Wednesday, November 22, 2017

album review: 'no dope on sundays' by cyhi the prynce

So this is one of those debut albums where I can see people being shocked in five or ten years that it took this damn long to come out. Hell, there were a few cynical folks that said the hype would never pay off and we'd never get a proper debut, but for those people following CyHi The Prynce and his fans, it has felt like we should have gotten this record years ago because of all the hype. He was signed to Def Jam in 2009, got a cosign from Kanye and signed to G.O.O.D. Music a year later where he contributed to My Beautiful Dark Twisted Fantasy, he had credits on Cruel Summer and Yeezus all the while he continued to churn out mixtapes, and with his Black Hystori Project tapes even notched some critical acclaim... but where was the album?

Well, I'm not going to say I know the answer here - there was apparently some label confusion and he eventually wound up getting dropped from Def Jam altogether - but I did take the opportunity to go back through those tapes and to my shock I was a lot less of a fan than I wanted to be. And believe me, that came out of nowhere considering I liked his flair for detail and his very real charisma and he tended to have great taste in textured and interesting samples and hooks that went big... but the more I listened to his tapes the more I got the impression of an MC who had a lot of bluster and hard words for people not following the right, respectable path, and yet a fair bit of evidence he wasn't always toeing the straight and narrow either, especially in some of his attitudes around women. Now this is not an uncommon predicament for artists who want to be heralded as leaders in hip-hop, but artists like Kendrick and Big K.R.I.T. are always intensely introspective and self-critical, digging into what their potential hypocrisy and failures meant and reflecting on their experiences to refine some of their most nuanced and compelling work. With CyHi... the seeds were there, but especially on the second Black Hystori Project tape the messaging and hypocrisy began to ring more sour for me. But hey, maybe now that we have a full-length commercial debut - clocking in at a whopping seventy-two minutes - we'll have the room for that deeper introspection to really make things click, right?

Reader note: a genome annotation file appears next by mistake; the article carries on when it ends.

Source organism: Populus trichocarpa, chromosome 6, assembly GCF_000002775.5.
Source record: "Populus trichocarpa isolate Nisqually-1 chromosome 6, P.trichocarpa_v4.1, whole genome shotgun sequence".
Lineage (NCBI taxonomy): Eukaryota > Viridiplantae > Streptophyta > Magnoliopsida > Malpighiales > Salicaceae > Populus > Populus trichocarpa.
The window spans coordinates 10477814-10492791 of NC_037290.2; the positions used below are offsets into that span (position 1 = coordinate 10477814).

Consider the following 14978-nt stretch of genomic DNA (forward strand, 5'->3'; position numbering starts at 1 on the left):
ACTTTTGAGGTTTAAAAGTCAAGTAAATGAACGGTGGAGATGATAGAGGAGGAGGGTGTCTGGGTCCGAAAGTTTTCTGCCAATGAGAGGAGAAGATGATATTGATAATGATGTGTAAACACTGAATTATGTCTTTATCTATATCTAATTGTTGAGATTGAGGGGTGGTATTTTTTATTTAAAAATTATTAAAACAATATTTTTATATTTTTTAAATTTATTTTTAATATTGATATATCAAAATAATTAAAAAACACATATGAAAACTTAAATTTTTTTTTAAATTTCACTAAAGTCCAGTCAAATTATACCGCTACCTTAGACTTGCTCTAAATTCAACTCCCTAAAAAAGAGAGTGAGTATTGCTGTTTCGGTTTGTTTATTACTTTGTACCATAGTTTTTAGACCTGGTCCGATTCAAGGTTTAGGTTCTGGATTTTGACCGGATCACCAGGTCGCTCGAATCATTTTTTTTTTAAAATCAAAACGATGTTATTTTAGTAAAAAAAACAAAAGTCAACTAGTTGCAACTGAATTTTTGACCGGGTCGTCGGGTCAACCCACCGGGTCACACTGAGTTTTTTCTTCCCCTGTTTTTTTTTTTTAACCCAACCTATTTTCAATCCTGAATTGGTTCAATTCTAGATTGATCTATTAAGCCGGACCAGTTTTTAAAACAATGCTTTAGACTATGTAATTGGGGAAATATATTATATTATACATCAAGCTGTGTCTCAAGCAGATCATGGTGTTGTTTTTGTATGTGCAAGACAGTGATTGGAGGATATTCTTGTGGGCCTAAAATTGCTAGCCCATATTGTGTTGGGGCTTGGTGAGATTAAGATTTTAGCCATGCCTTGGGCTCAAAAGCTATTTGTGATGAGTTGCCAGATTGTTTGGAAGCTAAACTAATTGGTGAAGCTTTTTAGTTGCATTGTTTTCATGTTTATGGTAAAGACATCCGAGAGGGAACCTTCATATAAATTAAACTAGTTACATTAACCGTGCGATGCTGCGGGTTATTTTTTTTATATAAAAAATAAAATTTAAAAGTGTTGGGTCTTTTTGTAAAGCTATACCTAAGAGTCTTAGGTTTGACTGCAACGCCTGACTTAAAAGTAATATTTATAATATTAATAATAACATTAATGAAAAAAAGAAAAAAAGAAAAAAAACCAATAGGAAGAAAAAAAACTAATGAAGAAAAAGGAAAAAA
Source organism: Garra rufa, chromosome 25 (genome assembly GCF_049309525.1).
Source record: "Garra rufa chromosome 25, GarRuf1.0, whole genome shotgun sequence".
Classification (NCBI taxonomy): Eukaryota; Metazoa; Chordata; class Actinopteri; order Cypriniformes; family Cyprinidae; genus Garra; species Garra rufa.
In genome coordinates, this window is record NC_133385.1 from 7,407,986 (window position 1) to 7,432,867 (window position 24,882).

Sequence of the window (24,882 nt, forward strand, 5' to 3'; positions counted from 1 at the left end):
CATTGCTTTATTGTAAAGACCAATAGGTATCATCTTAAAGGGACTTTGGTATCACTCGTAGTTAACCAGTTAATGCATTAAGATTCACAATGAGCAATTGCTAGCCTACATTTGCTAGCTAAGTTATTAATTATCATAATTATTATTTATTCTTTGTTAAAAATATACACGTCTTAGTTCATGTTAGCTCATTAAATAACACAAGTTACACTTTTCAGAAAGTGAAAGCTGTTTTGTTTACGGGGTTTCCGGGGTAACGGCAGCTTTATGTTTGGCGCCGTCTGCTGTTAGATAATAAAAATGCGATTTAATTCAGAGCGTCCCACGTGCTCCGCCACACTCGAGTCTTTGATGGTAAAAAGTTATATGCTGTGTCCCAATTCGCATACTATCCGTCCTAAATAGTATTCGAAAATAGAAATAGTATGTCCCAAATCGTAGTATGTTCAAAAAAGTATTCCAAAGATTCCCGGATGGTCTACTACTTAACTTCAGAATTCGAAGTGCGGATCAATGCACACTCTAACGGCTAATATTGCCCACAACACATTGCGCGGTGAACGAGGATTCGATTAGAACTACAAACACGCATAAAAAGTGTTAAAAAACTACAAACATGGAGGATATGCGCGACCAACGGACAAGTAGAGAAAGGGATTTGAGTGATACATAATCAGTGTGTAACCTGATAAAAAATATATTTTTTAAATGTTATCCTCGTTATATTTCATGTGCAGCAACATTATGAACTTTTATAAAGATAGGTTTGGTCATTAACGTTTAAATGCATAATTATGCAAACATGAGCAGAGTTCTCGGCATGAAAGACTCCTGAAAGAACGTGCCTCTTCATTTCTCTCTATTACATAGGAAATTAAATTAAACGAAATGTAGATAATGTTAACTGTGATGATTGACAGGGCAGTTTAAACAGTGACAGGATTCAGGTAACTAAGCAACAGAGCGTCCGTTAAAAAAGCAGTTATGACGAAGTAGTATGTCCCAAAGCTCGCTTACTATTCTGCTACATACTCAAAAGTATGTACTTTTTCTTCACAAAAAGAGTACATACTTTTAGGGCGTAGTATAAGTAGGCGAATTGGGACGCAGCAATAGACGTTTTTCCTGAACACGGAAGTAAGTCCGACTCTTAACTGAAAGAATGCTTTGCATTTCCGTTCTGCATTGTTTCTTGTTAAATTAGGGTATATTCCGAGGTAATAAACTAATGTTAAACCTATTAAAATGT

Well, folks... look, I wish I could say I liked this more, because there are a lot of seeds of an interesting debut project here. But like entirely too many major label debuts before him, from Pusha T's My Name Is My Name to Vic Mensa's The Autobiography it feels compromised, diminishing the parts of CyHi's appeal that hooked me from the mixtapes and spreading them way too thin across an overlong record that leans on message that has grown less and less tolerable. I'm not going to call this bad, but I will say as someone who wasn't even really a huge fan of the guy, I can call it disappointing.

And I think some of the conversation has to start with CyHi The Prynce himself - and again, I normally like this guy as an MC. His flows connect, he's got the sort of consistent skill I can like and respect, and while there are points I think he could afford to flow a little more aggressively or bring a little more intensity, he certainly carries himself with an authoritative presence that can be appealing... up to a point. We'll get into this more when we talk about more of the content, but what caught me off-guard were the obvious concessions he was making to mainstream trends that don't remotely fit. Why, for instance, are we getting blatant autotune on 'Movin' Around' with ScHoolboy Q phoning it in, or on 'Looking For Love' or the hook of 'Free', or that ugly flattened vocal pickup on 'Dat Side' with Kanye? And that's not counting the points where CyHi tries to yank his voice into a higher register like on the odd whooping flow of the title track, or how he tries to make his awkward cracking delivery on 'Trick Me' work and it just sounds like he should have gone in for another take when he felt better, to say nothing of trying to force 2 Chainz into a more staccato delivery that doesn't fit him. Now that's not saying all the guest stars fumble - Estelle is fine enough on 'Murda' but I will say I liked her a lot more on that last De La Soul project, both BJ The Chicago Kid and Jagged Edge contribute some decent R&B inflected vocals on their songs, and Travis Scott does his thing on the closing track, almost to the point of overwhelming it. But the absolute standout was Pusha T on the title track, who delivers a straightforward, remorseful, and surprisingly affecting verse to close out the track that might just be my favourite verse on this entire album.